Home prices across the U.S. aren’t climbing nearly as rapidly as even just a year ago, which would lead one to assume that the goal of homeownership – considered by many to be an essential part of the American Dream — could be within reach for a larger segment of the population. However, as recently highlighted, Hispanics in the U.S. are experiencing one of the lowest levels of growth in home ownership rates during the past 15 years. What could explain this disconnect?
For one thing, getting a mortgage is a challenge for Latinos in particular. According to Hispanic real estate agents, tighter mortgage Credit posed the biggest challenge to Hispanics looking to own a home. Specifically in Orlando, Hispanic homebuyers are less likely to be approved for a mortgage due to low income; across the country, income for Latinos is substantially less per year than other demographic groups.
After tackling the mortgage issue, then there is the affordability issue. Even though housing prices are starting to slow down, income and Wages still aren’t where they should be. Each month, the Bureau of Labor Statistics releases its real average hourly Wages and confirms that Wages are frustratingly stagnant and do not keep up with price increases of basic home goods. This means fewer savings for families, reduced wealth accumulation over time, and ultimately not having enough to purchase a home.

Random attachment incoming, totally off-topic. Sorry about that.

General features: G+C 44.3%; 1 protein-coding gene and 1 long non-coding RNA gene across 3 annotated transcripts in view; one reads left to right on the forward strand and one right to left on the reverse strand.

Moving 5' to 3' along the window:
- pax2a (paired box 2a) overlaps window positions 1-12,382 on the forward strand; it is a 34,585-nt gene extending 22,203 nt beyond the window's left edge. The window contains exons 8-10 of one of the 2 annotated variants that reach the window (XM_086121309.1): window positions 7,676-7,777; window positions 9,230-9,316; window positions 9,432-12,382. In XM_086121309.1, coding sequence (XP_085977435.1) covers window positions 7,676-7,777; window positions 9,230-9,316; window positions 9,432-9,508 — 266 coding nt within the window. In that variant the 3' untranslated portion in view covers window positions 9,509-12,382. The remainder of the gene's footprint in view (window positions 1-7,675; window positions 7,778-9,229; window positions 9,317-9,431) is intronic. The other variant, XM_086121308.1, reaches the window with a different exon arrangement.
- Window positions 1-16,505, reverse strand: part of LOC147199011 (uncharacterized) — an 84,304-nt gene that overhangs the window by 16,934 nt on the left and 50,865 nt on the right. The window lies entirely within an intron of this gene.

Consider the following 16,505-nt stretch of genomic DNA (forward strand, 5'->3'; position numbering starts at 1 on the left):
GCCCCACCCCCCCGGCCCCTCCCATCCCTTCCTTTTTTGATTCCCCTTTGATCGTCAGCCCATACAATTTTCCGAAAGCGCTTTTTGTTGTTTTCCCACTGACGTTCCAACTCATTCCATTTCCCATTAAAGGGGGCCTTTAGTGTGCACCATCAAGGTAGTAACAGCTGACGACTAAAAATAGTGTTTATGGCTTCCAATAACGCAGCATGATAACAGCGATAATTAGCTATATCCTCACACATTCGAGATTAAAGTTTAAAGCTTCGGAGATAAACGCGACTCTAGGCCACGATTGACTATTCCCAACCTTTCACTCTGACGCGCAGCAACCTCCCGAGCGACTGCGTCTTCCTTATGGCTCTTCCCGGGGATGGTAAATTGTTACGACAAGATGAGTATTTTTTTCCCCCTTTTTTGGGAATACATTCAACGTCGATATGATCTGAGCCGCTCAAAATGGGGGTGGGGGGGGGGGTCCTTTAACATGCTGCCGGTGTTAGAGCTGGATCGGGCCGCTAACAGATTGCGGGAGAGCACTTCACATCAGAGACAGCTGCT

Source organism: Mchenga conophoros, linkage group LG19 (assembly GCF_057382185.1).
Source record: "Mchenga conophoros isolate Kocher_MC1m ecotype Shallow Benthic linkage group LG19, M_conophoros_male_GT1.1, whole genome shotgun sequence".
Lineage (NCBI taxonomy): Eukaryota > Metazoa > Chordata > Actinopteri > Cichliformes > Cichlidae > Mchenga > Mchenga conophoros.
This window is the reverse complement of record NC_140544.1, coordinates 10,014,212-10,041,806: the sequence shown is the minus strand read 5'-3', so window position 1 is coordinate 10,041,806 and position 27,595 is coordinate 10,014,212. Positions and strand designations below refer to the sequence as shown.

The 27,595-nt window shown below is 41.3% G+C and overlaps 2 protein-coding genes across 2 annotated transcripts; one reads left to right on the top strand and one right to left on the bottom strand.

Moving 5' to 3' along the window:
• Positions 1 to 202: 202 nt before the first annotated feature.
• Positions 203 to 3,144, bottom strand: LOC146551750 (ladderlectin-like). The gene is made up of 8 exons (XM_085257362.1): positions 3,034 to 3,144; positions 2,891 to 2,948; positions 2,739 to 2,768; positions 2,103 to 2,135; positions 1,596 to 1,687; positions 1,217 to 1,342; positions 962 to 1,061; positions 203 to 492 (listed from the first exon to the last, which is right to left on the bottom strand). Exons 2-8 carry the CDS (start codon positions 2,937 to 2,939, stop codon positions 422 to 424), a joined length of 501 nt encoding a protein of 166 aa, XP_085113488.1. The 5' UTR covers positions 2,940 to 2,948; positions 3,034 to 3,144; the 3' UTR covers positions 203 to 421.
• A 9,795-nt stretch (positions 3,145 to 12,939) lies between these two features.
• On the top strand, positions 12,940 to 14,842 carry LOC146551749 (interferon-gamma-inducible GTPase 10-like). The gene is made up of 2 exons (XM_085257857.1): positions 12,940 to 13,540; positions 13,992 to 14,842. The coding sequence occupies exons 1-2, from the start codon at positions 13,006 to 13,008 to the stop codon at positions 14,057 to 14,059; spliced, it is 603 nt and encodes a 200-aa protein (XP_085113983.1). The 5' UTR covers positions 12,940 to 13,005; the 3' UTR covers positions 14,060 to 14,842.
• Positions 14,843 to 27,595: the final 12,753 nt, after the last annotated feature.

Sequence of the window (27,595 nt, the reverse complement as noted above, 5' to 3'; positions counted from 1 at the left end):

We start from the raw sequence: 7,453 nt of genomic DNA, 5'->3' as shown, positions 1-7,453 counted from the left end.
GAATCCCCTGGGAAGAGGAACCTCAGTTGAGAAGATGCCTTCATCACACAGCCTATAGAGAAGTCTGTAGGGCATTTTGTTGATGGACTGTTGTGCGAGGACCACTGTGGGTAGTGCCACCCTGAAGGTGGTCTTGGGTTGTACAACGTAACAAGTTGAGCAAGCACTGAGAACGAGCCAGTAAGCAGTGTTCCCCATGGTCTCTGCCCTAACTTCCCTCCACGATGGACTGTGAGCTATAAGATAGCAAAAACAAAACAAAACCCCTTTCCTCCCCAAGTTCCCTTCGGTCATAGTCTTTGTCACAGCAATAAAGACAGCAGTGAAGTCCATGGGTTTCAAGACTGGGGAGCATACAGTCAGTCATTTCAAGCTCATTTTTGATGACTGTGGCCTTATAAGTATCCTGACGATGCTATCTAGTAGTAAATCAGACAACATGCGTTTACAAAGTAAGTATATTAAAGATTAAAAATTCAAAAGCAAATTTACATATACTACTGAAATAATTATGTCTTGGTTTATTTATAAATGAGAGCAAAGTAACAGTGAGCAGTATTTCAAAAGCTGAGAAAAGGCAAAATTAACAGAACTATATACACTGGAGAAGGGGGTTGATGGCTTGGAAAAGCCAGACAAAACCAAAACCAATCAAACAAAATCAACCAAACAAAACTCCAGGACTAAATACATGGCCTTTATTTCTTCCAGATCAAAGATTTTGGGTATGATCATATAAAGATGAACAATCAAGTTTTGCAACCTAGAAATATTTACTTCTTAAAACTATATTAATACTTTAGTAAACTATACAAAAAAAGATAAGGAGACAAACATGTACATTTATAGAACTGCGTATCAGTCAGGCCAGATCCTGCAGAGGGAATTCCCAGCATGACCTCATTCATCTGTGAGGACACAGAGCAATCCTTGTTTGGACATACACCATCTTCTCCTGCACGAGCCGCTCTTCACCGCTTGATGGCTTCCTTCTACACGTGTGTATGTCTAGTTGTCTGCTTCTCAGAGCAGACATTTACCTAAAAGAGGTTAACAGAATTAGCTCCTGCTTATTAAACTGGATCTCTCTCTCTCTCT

Additionally, transitioning from renting to homeownership might not be as wise of a financial investment as before. According to the real estate analysts at Zillow, upfront costs, moving expenses, and increased maintenance costs are leading to longer “break-even” times when buying a home (the amount of time it takes to make financial sense to own a home versus renting — an issue further exaggerated by lackluster home sales in a struggling economy.
Homeownership is often considered part of the American Dream. For many, it signifies stability and is a symbol of success and permanence within a community. With this in mind, it is troubling that due to poor economic conditions any demographic would find it more difficult than others to obtain something of such significance. It is one thing when individuals analyze the tradeoffs between renting and buying – based on their own preferences – and decide which is the best course of action for them and their families; but it is quite the other if families who want to buy cannot do so because of difficulties in getting a mortgage, reduced savings, and increased consumer costs. It is time that Washington begin to focus on reforms for economic growth – like reducing regulatory burdens on the private sector, maintaining sound spending habits, and truly reforming our Immigration system – that would give a boost to the economy and allow for the recovery to be shared by all who are working hard to achieve their American Dream.